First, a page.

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24 coat protein gene. These DI RNAs outnumbered the RNAs-2 and became dominant in the virus culture giving rise to NM-type virus populations. Methods of Transmission of Tobacco Rattle Virus Tobacco rattle virus was transmitted from infected potato to tomato by grafting (Cadman and Harrison, 1959) , and is more or less transmissible by inoculation with sap (Harrison and Robinson, 1981) . Isolates of the NM type are poorly sap transmitted; however, transmission can be improved by grinding the infected tissue in the presence of phenol and using ethanol to precipitate and concentrate the RNA from the aqueous extract (Kubo et al . , 1975). Seed transmission was detected in five out of 15 naturallyinfected weed species, and possibly plays a role in the spread of virus to new sites (Cooper and Harrison, 1973) . The most important means of transmission of TRV is by nematodes. Walkinshaw and Larson (1961) were the first in the United States to report transmission of TRV to tobacco plants by T . christiei populations from Hastings, Florida. Fields infected by nematodetransmitted TRV can be distinguished from infections caused by planting infected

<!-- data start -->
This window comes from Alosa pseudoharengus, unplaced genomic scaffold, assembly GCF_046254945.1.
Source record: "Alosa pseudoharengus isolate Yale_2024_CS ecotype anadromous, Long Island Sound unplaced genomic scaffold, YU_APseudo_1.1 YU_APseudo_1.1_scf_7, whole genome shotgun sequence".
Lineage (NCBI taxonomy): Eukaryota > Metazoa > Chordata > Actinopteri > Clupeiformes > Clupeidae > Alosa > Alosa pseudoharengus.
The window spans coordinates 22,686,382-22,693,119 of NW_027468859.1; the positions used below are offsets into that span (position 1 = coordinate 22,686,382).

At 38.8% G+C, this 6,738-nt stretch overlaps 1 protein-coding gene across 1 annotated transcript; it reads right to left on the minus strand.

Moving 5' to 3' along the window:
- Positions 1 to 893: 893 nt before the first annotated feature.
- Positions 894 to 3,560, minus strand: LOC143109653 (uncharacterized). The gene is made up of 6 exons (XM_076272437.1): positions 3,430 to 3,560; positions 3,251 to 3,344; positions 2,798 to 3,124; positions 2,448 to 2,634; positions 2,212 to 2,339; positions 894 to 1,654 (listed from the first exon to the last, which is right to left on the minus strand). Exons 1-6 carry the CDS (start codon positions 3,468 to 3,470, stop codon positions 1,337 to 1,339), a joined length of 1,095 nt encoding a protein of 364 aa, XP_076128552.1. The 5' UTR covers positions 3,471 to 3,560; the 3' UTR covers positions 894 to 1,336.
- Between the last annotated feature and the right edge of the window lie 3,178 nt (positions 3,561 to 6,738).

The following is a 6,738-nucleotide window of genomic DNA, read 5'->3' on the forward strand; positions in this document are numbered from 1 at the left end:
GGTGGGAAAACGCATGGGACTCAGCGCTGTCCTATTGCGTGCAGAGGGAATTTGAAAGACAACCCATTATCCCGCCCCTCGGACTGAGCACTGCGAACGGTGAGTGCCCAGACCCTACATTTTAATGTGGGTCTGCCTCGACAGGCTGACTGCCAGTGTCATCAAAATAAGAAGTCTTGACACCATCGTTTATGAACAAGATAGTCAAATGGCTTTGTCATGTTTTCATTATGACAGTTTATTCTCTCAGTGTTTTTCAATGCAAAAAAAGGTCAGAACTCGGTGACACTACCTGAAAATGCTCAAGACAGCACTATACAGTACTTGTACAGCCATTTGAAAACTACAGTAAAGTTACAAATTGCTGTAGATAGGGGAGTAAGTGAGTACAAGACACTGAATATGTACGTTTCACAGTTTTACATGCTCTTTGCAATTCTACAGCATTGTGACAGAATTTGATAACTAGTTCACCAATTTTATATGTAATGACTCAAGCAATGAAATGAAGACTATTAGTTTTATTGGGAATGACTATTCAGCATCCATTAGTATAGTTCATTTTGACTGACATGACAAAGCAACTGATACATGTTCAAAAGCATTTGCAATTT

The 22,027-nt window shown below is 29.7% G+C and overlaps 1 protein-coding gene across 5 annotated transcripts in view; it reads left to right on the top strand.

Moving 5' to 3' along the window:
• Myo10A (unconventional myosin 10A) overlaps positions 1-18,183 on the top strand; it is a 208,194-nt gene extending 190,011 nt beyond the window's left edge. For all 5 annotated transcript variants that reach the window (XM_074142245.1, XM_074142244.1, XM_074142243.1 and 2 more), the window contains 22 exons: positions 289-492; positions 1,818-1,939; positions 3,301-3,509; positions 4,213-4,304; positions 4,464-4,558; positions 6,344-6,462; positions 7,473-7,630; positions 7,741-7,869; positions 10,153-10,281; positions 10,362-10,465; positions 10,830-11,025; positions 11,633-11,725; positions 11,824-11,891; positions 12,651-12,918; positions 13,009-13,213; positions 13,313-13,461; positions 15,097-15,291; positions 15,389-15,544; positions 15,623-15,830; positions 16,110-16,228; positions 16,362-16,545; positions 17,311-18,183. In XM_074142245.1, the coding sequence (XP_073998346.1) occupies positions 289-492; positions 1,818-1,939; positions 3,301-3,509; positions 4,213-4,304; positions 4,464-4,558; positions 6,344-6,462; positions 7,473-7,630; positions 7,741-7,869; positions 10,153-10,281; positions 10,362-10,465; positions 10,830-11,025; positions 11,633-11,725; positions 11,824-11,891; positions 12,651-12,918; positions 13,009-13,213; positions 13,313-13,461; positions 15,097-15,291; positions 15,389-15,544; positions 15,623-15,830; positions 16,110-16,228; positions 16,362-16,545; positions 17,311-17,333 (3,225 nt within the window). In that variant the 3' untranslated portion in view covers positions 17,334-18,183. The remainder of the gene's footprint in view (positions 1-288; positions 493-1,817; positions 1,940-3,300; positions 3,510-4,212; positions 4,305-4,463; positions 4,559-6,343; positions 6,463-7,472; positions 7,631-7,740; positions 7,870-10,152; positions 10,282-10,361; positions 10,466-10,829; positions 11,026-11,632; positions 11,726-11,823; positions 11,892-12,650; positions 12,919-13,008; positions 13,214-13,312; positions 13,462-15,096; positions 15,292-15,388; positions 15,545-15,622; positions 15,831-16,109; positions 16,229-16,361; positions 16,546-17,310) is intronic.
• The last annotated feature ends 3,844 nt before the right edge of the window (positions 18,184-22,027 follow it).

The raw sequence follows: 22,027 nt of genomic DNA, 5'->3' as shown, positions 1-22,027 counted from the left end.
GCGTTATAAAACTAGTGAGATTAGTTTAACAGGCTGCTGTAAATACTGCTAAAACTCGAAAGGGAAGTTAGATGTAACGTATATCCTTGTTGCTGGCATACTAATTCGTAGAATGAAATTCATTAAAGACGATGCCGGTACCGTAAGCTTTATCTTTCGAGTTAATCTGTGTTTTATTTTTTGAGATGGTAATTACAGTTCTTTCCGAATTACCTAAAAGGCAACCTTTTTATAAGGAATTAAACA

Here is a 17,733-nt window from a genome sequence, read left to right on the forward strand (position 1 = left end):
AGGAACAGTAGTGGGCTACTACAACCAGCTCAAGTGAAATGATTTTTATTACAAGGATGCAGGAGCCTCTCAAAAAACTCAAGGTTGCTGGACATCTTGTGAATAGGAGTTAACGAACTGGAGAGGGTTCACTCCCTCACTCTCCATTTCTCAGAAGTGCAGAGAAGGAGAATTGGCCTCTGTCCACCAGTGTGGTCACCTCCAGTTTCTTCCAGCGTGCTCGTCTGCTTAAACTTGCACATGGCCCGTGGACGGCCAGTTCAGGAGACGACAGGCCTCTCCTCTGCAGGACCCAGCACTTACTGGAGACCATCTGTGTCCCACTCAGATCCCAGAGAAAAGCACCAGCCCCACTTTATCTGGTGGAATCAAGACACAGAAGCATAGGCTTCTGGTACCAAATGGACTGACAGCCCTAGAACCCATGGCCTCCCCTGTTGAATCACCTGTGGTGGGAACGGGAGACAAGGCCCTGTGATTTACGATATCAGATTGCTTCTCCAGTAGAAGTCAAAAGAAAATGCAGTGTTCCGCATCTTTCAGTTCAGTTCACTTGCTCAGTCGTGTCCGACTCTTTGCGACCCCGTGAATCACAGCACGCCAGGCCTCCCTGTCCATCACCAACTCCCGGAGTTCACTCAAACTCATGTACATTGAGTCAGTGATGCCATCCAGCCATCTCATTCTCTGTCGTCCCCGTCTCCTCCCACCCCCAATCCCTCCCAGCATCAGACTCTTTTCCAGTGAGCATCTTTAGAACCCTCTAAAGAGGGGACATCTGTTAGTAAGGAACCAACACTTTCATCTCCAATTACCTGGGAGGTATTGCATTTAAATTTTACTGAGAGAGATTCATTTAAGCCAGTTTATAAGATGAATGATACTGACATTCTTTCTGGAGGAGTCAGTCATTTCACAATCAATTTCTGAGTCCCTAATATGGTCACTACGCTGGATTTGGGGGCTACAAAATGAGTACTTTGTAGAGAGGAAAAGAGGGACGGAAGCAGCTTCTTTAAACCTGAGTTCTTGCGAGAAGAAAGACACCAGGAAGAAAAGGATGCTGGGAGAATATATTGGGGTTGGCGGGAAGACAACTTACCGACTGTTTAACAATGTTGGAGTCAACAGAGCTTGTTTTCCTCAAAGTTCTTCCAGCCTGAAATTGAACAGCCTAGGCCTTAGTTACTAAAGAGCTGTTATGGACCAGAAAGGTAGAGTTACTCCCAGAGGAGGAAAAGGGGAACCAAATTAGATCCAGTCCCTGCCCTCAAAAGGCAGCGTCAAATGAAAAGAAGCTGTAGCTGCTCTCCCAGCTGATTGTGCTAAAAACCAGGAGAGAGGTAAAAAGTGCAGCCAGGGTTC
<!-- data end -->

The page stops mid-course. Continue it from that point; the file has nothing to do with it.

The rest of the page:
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25 plant material because of the clumped distribution of the former compared to the random distribution of the latter (Cremer and Schenk, 1967) . A complete feeding cycle of trichodorids is composed of the following phases: exploration, perforation, salivation, ingestion, and departure from the feeding site (Wyss, 1982) . Exploration is performed by rubbing the lips against the cell wall over a short period of time, and is terminated when the strengthening rods of the pharyngeal wall contact the cell wall. The stylet is thrust at several times per second and the wall is perforated within a minute. After perforation, salivation begins and the stylet is thrust at a slower rate. Ingestion consists of slow thrusts into the accumulated cytoplasm. In each stylet retraction, the aggregated cytoplasm is removed and is consumed in less than half a minute (Wyss, 1982) . The Association Between Tobraviruses and Trichodorids The association between TRV and trichodorids is relatively specific; P. pachydermus only acquired and transmitted TRV when the virus and nematode originated from the same locality (Van Hoof, 1968) . Early assertions by Van